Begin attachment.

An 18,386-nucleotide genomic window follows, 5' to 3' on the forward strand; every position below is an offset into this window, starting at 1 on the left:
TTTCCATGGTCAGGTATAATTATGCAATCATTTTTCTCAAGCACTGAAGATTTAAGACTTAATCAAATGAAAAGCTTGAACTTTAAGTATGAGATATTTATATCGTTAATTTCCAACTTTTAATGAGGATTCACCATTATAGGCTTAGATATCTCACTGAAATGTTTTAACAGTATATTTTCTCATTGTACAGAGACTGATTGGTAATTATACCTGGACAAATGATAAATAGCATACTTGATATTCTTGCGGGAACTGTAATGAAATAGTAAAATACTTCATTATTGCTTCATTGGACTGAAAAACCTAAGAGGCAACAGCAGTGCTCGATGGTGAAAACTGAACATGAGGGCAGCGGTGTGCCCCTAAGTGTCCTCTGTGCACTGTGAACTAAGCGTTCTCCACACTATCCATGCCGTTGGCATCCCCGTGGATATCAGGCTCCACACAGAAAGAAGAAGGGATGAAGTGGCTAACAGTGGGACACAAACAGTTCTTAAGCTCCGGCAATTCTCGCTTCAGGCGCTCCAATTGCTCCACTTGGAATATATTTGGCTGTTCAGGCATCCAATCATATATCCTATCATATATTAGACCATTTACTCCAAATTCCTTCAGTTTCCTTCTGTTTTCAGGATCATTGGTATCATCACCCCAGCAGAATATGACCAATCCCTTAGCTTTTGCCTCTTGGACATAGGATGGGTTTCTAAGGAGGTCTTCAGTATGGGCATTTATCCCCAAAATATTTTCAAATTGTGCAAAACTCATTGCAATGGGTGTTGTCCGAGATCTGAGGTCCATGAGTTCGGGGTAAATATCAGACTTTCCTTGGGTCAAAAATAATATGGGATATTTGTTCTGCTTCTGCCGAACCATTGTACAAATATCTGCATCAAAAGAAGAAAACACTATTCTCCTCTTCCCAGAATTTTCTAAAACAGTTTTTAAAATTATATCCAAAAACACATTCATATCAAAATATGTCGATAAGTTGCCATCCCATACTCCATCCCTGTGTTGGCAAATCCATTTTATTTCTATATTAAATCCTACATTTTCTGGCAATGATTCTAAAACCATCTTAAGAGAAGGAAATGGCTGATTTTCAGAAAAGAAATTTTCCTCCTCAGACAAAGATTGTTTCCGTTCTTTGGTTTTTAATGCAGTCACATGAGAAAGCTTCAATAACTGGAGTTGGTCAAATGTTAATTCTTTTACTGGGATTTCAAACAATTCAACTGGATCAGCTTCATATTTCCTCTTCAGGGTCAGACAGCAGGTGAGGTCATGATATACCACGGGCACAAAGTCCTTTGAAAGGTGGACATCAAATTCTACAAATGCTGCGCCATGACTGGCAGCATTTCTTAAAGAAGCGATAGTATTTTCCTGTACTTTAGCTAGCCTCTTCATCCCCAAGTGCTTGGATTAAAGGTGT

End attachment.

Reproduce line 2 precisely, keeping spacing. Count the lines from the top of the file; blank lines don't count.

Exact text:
TTTCCATGGTCAGGTATAATTATGCAATCATTTTTCTCAAGCACTGAAGATTTAAGACTTAATCAAATGAAAAGCTTGAACTTTAAGTATGAGATATTTATATCGTTAATTTCCAACTTTTAATGAGGATTCACCATTATAGGCTTAGATATCTCACTGAAATGTTTTAACAGTATATTTTCTCATTGTACAGAGACTGATTGGTAATTATACCTGGACAAATGATAAATAGCATACTTGATATTCTTGCGGGAACTGTAATGAAATAGTAAAATACTTCATTATTGCTTCATTGGACTGAAAAACCTAAGAGGCAACAGCAGTGCTCGATGGTGAAAACTGAACATGAGGGCAGCGGTGTGCCCCTAAGTGTCCTCTGTGCACTGTGAACTAAGCGTTCTCCACACTATCCATGCCGTTGGCATCCCCGTGGATATCAGGCTCCACACAGAAAGAAGAAGGGATGAAGTGGCTAACAGTGGGACACAAACAGTTCTTAAGCTCCGGCAATTCTCGCTTCAGGCGCTCCAATTGCTCCACTTGGAATATATTTGGCTGTTCAGGCATCCAATCATATATCCTATCATATATTAGACCATTTACTCCAAATTCCTTCAGTTTCCTTCTGTTTTCAGGATCATTGGTATCATCACCCCAGCAGAATATGACCAATCCCTTAGCTTTTGCCTCTTGGACATAGGATGGGTTTCTAAGGAGGTCTTCAGTATGGGCATTTATCCCCAAAATATTTTCAAATTGTGCAAAACTCATTGCAATGGGTGTTGTCCGAGATCTGAGGTCCATGAGTTCGGGGTAAATATCAGACTTTCCTTGGGTCAAAAATAATATGGGATATTTGTTCTGCTTCTGCCGAACCATTGTACAAATATCTGCATCAAAAGAAGAAAACACTATTCTCCTCTTCCCAGAATTTTCTAAAACAGTTTTTAAAATTATATCCAAAAACACATTCATATCAAAATATGTCGATAAGTTGCCATCCCATACTCCATCCCTGTGTTGGCAAATCCATTTTATTTCTATATTAAATCCTACATTTTCTGGCAATGATTCTAAAACCATCTTAAGAGAAGGAAATGGCTGATTTTCAGAAAAGAAATTTTCCTCCTCAGACAAAGATTGTTTCCGTTCTTTGGTTTTTAATGCAGTCACATGAGAAAGCTTCAATAACTGGAGTTGGTCAAATGTTAATTCTTTTACTGGGATTTCAAACAATTCAACTGGATCAGCTTCATATTTCCTCTTCAGGGTCAGACAGCAGGTGAGGTCATGATATACCACGGGCACAAAGTCCTTTGAAAGGTGGACATCAAATTCTACAAATGCTGCGCCATGACTGGCAGCATTTCTTAAAGAAGCGATAGTATTTTCCTGTACTTTAGCTAGCCTCTTCATCCCCAAGTGCTTGGATTAAAGGTGT